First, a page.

The term λαικός is etymologically derived from λαός, the semantic significance of which is the idea of the people of God, the pleroma of the church. After all, the Church cannot be theologically conceived in terms of superior and inferior classes, but only as a unity, as one body; nor can it reflect secular structures based on power and divisions, but the inner life of the Holy Trinity, which according to Christian dogmatic tradition, is unity, communion, love and sharing.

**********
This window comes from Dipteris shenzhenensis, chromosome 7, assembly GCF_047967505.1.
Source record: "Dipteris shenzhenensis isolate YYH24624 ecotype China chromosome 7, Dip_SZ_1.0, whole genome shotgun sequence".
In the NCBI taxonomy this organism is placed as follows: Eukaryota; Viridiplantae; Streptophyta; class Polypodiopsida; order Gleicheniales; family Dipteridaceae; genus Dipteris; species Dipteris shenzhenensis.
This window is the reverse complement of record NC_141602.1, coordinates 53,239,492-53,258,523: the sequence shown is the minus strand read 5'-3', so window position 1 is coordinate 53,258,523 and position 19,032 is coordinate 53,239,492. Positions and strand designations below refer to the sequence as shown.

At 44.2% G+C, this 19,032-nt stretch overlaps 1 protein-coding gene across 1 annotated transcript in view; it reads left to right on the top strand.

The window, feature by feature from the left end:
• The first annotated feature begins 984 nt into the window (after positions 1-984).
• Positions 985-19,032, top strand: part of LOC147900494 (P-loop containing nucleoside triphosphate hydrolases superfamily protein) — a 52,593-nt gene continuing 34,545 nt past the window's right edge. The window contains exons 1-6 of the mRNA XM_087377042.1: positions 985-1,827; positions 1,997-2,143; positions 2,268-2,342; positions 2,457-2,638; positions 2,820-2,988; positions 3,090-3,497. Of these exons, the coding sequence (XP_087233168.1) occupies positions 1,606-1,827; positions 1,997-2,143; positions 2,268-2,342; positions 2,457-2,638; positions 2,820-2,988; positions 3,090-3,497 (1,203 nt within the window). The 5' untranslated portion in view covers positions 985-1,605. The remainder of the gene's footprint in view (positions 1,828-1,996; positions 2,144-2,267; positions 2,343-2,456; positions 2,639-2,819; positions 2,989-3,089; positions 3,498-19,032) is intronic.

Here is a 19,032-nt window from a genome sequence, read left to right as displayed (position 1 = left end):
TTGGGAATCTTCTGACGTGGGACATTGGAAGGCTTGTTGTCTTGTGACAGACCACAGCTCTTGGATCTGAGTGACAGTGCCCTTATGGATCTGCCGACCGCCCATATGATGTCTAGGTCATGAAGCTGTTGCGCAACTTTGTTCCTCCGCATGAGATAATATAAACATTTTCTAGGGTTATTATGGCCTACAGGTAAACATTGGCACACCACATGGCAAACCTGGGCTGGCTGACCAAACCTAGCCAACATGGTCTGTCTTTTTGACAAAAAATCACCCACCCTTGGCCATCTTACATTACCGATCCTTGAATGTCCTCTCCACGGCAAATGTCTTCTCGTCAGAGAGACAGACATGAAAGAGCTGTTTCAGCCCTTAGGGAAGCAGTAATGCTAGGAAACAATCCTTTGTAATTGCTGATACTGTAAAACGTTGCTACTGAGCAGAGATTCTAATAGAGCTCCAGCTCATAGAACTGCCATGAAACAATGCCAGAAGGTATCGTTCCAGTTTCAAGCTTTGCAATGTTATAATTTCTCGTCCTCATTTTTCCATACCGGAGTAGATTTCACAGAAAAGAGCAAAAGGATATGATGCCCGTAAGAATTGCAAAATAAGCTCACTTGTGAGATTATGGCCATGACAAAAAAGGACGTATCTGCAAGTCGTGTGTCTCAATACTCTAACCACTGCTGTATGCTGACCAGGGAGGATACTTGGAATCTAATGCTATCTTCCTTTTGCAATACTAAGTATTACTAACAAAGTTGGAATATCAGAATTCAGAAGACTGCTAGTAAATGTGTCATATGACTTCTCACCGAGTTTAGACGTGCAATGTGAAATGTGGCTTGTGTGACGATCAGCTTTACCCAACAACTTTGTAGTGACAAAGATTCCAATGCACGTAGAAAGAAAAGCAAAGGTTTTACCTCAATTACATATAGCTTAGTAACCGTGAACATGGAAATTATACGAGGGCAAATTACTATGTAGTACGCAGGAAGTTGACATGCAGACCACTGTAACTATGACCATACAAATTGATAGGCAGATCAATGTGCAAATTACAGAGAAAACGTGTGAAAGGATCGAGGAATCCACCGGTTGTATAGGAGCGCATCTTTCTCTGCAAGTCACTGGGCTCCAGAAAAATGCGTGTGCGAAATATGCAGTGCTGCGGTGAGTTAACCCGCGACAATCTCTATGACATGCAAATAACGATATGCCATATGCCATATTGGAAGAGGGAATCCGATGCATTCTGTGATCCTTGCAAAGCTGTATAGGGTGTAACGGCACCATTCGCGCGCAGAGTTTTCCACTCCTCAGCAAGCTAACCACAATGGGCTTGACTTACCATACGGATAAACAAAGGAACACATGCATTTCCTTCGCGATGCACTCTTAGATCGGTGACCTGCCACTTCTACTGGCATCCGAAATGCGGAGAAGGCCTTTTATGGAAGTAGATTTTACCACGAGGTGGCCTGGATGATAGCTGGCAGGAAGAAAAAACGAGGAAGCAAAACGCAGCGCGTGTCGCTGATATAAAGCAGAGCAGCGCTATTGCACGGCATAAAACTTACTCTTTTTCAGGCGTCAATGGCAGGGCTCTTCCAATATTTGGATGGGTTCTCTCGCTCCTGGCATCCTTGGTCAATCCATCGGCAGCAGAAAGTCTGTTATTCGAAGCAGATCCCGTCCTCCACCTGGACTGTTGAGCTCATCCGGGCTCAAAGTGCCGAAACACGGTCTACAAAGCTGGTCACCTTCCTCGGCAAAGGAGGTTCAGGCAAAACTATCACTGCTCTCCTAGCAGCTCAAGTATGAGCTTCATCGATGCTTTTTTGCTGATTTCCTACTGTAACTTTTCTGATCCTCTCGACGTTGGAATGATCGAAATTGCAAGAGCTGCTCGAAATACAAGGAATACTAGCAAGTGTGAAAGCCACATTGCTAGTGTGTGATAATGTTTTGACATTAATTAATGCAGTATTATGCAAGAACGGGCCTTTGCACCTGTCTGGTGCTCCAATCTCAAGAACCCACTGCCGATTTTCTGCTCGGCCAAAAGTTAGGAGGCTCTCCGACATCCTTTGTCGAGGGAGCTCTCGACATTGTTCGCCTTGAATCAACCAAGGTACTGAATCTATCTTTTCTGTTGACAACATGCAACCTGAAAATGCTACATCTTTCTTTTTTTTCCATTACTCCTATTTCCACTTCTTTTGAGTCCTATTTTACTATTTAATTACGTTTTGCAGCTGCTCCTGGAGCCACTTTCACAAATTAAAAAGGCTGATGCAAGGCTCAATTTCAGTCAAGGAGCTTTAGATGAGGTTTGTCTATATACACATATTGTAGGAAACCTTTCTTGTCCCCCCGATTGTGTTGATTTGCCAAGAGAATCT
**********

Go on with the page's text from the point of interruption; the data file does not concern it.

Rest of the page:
In a broken world God calls the whole of humanity to become God's people. For this purpose God chose Israel and then spoke in a unique and decisive way in Jesus Christ, God's Son. Jesus made his own the nature, condition and cause of the whole human race, giving himself as a sacrifice for all. Jesus' life of service, his death and resurrection, are the foundation of a new community, which is built up continually by the good news of the Gospel and the gifts of the sacraments. The Holy Spirit unites in a single body those who follow Jesus Christ and sends them as witnesses into the world. Belonging to the Church means living in communion with God through Jesus Christ in the Holy Spirit.